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The Suburbanite
  • Taggarts has amazing reputation that cools from the inside out

  • Taggarts is on a roll. Ernie and Patti Schott, owners since 1998, love the hot weather. “Lots more customers,” he says. There’s more to it than heat-suffering folks seeking a sundae reprieve (they’ve deserved it). Two customers spent a whole day here.

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  • Taggarts is on a roll.
    Ernie and Patti Schott, owners since 1998, love the hot weather. “Lots more customers,” he says.
    There’s more to it than heat-suffering folks seeking a sundae reprieve (they’ve deserved it). Two customers spent a whole day here.
    “They tried everything. Then they came back that evening for a Bittner,” he said.
    The Bittner, invented in 1931, was either named for a delivery boy or a baseball team that visited after games. Or both. It’s described as a milkshake without the milk, too thick to drink, but not a sundae, either.
    Back to the mysterious customers. Ernie Schott finally discovered their identity. They were Jane and Michael Stern, best-selling authors of the “Road Food” series of travel and food books. Their latest, “Next Stop, Great Eats!” is just out and contains suggestions for six trips. Taggarts is on the Ohio one.
    VISITORS WELCOME
    “I don’t know how they found us,” Schott said. But he wasn’t surprised. Taggarts’ “homemade everything” ice cream has been a magnet for 86 years, selling well even in the depths of winter.
    This explains another strange occurrence there.
    The little restaurant now is attracting regular bus trips from Pittsburgh, but not the usual tourist kind.
    “They’re all diehard Pittsburgh Steelers fans. They come here to visit their heroes in the Hall of Fame,” he said.
    They all eat the same thing, Taggarts’ sundae. “They even pay in advance,” Schott said.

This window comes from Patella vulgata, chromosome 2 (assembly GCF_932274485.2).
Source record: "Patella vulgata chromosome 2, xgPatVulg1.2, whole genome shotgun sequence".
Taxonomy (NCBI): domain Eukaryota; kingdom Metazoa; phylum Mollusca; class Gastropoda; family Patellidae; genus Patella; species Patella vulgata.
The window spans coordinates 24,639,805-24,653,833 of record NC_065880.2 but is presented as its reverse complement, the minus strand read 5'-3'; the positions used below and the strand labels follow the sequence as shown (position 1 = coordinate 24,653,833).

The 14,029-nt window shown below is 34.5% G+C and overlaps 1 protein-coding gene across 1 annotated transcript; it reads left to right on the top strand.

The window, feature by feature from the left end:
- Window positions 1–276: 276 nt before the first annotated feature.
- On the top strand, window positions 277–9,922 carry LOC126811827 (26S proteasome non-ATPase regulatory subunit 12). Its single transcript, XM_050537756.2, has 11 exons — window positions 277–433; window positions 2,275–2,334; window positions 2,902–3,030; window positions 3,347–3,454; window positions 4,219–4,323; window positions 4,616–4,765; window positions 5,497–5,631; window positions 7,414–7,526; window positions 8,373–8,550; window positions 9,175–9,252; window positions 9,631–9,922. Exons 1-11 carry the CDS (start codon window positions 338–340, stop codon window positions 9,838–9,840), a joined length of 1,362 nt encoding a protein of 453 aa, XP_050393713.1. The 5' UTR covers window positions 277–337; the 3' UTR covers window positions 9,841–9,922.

He once tracked them down and came to Marge Blanda of the American Automobile Association. She’s Hall of Famer George Blanda’s sister-in-law and books the tours.
    Despite all this, nothing ever changes at Taggarts. The Bittner’s 3⁄4-horsepower industrial mixer still works daily. The ice cream recipe never changes, made each morning. The food, a classic selection of 1930s to ’40s favorites, still seems an excuse for the grand finale, the Bittner signature that defies definition.
    WORTH THE TRIP
    The restaurant offers a full menu of homemade soups, salads and sandwiches, a children’s menu and vegetarian options.
    The soda fountain includes all the ice-cream favorites plus old-time flavored Cokes and phosphates. Everything is available for eat-in or takeout.
    All this is wrapped in wrought-iron “ice cream parlor” chairs and wooden booths that baby boomers remember so well. There’s no jukebox but something better, a player piano.
    Taggarts’ reputation is cemented by media coverage. It’s a “One Tank Trip” by Neil Zurcher, a favorite in Cleveland media and subject of a “Splendid Table” segment on Public Radio, which concluded, “Here might be the best hot fudge anywhere. It is the consistency of chocolate syrup, not too thick, nor is it intensely sweet.” They’ve won nearly all of the many local favorite-restaurant awards.
    Page 2 of 2 - The question remains, are all those Steeler-fan busloads coming for the sport or the dessert? Discovering Canton’s other sport — ice cream — can be equally worth the trip.
    On Parade
    Check the Parade supplement with your Sunday Repository for a story on Jane and Michael Stern’s new book, “Next Stop, Great Eats!” including a mention of Taggarts Ice Cream Parlor and Restaurant. Other stops on their trip are Babushka’s Kitchen in Northfield Center, West Point Market in Akron, Belgrade Kitchen and Al’s Corner Restaurant in Barberton and Coleman’s Fish Market in Wheeling.
    Taggarts is at 1401 Fulton Road NW and at 107 S. Main St. in Magnolia.
    The Bittner
    The Schotts are constantly bombarded for its secret. The owners of Taggarts would be crazy to let it out, but one suspects the Bittner is actually a blended sundae, ice cream emulsified in the big mixer.
    If you think you can duplicate it, forget it.
    “Everything in it is homemade except for the pecans, and they come from a special source and always must be halves, not pieces,” said Ernie Schott. That includes the vanilla ice cream, the available-no-place-else chocolate sauce and the whipped cream on top.
    The Big Bittner at $4.05 contains 3/4ths of a pound of ice cream. His little brother, the mini, is $3.60.